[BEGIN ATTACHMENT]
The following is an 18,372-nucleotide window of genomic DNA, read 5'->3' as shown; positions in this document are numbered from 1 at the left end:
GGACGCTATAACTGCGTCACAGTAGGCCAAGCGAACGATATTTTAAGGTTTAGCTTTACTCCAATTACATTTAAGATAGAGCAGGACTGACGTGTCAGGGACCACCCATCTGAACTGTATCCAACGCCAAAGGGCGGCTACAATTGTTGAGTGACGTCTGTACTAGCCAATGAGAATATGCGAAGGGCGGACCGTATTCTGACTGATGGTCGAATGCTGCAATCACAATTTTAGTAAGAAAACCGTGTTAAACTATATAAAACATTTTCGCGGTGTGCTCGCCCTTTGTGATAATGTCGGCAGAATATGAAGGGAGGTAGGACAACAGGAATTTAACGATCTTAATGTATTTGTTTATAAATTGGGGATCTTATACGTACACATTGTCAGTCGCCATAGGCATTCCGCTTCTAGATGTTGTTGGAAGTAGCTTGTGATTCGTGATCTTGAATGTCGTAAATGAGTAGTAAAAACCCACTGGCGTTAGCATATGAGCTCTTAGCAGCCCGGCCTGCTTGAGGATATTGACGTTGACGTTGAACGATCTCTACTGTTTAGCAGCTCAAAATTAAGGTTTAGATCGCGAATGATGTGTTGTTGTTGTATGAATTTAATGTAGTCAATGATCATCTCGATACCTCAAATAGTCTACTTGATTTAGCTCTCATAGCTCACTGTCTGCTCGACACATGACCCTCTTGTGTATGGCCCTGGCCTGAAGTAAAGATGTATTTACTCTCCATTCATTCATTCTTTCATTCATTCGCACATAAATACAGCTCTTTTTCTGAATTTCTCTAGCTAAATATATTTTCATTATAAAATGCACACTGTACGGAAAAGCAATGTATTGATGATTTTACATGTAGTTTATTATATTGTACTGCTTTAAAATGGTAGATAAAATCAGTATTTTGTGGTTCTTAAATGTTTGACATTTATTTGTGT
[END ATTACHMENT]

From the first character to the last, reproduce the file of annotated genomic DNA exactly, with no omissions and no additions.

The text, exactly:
The following is an 18,372-nucleotide window of genomic DNA, read 5'->3' as shown; positions in this document are numbered from 1 at the left end:
GGACGCTATAACTGCGTCACAGTAGGCCAAGCGAACGATATTTTAAGGTTTAGCTTTACTCCAATTACATTTAAGATAGAGCAGGACTGACGTGTCAGGGACCACCCATCTGAACTGTATCCAACGCCAAAGGGCGGCTACAATTGTTGAGTGACGTCTGTACTAGCCAATGAGAATATGCGAAGGGCGGACCGTATTCTGACTGATGGTCGAATGCTGCAATCACAATTTTAGTAAGAAAACCGTGTTAAACTATATAAAACATTTTCGCGGTGTGCTCGCCCTTTGTGATAATGTCGGCAGAATATGAAGGGAGGTAGGACAACAGGAATTTAACGATCTTAATGTATTTGTTTATAAATTGGGGATCTTATACGTACACATTGTCAGTCGCCATAGGCATTCCGCTTCTAGATGTTGTTGGAAGTAGCTTGTGATTCGTGATCTTGAATGTCGTAAATGAGTAGTAAAAACCCACTGGCGTTAGCATATGAGCTCTTAGCAGCCCGGCCTGCTTGAGGATATTGACGTTGACGTTGAACGATCTCTACTGTTTAGCAGCTCAAAATTAAGGTTTAGATCGCGAATGATGTGTTGTTGTTGTATGAATTTAATGTAGTCAATGATCATCTCGATACCTCAAATAGTCTACTTGATTTAGCTCTCATAGCTCACTGTCTGCTCGACACATGACCCTCTTGTGTATGGCCCTGGCCTGAAGTAAAGATGTATTTACTCTCCATTCATTCATTCTTTCATTCATTCGCACATAAATACAGCTCTTTTTCTGAATTTCTCTAGCTAAATATATTTTCATTATAAAATGCACACTGTACGGAAAAGCAATGTATTGATGATTTTACATGTAGTTTATTATATTGTACTGCTTTAAAATGGTAGATAAAATCAGTATTTTGTGGTTCTTAAATGTTTGACATTTATTTGTGT